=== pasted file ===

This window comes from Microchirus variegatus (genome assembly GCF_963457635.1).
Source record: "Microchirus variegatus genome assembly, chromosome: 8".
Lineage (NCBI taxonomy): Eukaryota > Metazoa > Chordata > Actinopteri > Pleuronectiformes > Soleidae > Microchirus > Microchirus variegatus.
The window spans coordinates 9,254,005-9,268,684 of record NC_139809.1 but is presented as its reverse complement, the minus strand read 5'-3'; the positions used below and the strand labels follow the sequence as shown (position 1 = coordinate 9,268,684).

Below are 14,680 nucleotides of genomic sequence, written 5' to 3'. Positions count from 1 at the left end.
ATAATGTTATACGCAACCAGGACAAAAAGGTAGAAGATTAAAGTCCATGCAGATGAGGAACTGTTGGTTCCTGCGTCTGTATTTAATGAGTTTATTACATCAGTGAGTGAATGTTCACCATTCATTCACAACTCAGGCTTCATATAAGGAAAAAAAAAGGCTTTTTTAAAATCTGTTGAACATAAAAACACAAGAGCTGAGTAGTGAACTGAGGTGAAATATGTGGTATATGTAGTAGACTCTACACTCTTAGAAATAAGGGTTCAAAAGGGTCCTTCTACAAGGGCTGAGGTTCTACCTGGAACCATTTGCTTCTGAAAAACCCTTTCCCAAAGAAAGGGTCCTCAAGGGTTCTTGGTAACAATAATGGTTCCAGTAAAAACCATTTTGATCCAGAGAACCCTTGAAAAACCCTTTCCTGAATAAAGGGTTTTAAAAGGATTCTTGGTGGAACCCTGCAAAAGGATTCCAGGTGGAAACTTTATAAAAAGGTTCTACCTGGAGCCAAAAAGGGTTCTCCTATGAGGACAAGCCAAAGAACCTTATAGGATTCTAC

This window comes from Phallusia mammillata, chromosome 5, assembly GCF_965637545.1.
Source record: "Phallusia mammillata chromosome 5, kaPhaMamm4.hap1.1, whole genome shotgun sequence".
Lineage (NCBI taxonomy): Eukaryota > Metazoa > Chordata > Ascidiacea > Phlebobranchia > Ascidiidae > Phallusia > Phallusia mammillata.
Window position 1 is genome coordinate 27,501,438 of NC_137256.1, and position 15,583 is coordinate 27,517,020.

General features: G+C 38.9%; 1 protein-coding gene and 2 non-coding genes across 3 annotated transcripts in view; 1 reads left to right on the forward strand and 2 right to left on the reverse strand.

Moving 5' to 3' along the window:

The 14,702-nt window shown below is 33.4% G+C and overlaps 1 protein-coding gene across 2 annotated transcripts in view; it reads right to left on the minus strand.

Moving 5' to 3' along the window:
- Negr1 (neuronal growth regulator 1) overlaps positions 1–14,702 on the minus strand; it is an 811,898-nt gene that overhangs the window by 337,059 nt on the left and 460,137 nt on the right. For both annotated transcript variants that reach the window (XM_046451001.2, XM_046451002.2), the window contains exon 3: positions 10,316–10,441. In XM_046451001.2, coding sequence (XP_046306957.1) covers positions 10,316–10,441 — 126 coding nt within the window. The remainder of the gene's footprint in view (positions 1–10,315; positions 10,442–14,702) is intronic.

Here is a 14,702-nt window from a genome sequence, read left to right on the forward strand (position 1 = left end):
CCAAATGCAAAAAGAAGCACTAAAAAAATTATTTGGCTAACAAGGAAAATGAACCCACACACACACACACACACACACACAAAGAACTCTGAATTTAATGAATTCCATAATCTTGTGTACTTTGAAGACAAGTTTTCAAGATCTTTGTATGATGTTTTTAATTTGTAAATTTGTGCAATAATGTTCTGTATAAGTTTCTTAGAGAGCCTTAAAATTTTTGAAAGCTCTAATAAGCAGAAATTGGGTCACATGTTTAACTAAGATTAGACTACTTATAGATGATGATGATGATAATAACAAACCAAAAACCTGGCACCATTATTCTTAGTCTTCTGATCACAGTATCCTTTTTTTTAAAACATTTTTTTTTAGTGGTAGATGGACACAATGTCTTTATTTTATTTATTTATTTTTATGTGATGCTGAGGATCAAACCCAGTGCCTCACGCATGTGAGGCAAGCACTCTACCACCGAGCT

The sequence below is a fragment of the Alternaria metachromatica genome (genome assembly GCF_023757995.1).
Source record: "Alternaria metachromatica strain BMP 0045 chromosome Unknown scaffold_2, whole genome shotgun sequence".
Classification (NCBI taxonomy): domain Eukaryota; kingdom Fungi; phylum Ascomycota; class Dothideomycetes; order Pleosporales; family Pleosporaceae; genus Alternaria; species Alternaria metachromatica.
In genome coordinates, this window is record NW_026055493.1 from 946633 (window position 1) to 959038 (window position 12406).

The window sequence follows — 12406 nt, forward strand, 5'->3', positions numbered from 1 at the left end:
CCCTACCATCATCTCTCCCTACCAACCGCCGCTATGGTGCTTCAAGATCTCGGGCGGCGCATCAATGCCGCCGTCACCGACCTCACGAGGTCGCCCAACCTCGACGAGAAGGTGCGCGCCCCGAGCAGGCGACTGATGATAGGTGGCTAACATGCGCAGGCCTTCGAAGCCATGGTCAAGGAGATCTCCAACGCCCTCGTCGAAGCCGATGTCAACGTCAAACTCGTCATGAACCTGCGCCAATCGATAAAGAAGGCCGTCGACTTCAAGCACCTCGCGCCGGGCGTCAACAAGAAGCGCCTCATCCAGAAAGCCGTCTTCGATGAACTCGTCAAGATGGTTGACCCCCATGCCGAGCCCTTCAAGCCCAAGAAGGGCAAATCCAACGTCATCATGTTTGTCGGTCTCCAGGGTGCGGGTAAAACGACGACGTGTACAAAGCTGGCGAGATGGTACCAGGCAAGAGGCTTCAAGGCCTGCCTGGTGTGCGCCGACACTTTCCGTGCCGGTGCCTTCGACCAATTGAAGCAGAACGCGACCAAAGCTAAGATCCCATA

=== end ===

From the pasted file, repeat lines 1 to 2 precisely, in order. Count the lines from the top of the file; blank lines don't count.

This window comes from Microchirus variegatus (genome assembly GCF_963457635.1).
Source record: "Microchirus variegatus genome assembly, chromosome: 8".